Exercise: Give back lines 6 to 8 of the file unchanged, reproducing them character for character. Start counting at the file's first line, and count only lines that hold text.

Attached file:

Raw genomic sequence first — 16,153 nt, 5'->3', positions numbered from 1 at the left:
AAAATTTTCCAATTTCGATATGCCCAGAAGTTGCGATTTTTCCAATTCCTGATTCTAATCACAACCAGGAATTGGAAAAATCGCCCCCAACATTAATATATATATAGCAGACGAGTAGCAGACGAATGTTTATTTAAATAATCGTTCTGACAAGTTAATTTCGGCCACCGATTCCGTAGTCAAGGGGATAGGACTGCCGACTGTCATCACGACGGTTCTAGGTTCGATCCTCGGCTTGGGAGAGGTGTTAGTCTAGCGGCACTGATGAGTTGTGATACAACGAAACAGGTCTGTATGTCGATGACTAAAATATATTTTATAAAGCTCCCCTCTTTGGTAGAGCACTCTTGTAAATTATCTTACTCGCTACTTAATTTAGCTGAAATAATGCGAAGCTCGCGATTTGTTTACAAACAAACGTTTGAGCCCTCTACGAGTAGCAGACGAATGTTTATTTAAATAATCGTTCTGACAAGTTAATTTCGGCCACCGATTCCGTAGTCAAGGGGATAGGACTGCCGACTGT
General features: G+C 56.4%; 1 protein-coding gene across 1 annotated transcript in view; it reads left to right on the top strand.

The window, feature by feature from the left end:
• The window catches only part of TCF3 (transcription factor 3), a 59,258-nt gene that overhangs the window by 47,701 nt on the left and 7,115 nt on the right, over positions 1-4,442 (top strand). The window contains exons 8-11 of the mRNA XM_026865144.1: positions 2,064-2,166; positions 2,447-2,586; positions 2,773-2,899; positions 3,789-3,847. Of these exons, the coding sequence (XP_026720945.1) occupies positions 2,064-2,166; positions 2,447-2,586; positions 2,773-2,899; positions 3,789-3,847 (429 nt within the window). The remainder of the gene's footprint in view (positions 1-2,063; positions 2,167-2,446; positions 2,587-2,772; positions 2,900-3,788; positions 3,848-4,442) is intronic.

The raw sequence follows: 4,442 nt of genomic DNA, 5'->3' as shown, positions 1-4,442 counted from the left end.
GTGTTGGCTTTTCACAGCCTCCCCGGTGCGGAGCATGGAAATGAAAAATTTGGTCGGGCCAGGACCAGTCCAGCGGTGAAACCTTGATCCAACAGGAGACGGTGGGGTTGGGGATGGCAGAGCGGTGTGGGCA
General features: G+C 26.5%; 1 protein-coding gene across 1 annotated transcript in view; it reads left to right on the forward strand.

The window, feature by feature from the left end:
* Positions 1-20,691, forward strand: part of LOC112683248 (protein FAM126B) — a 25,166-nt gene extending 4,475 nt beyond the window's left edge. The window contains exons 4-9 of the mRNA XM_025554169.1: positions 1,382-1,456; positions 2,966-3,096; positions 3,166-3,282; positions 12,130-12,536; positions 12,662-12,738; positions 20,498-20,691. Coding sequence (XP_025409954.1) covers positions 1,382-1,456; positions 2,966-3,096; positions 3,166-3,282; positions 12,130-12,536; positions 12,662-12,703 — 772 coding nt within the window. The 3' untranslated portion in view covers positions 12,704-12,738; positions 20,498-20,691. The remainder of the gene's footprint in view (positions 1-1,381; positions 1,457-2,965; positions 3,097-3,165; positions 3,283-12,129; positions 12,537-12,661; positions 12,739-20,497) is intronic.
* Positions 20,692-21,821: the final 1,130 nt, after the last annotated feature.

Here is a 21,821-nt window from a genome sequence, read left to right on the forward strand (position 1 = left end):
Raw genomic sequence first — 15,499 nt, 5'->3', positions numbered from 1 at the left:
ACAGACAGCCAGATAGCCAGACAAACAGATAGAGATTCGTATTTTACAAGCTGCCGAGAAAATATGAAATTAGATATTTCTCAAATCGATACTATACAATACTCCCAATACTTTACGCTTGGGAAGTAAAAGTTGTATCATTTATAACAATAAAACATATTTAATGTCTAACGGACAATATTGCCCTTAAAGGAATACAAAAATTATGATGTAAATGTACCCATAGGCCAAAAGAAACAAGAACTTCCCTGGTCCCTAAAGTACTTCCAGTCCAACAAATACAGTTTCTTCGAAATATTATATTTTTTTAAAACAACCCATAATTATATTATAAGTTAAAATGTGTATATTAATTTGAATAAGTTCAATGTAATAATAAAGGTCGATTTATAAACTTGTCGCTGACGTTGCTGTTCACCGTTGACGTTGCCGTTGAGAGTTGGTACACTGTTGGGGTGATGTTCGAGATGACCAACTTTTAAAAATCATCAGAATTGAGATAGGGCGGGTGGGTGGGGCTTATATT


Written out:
The raw sequence follows: 4,442 nt of genomic DNA, 5'->3' as shown, positions 1-4,442 counted from the left end.
GTGTTGGCTTTTCACAGCCTCCCCGGTGCGGAGCATGGAAATGAAAAATTTGGTCGGGCCAGGACCAGTCCAGCGGTGAAACCTTGATCCAACAGGAGACGGTGGGGTTGGGGATGGCAGAGCGGTGTGGGCA
General features: G+C 26.5%; 1 protein-coding gene across 1 annotated transcript in view; it reads left to right on the forward strand.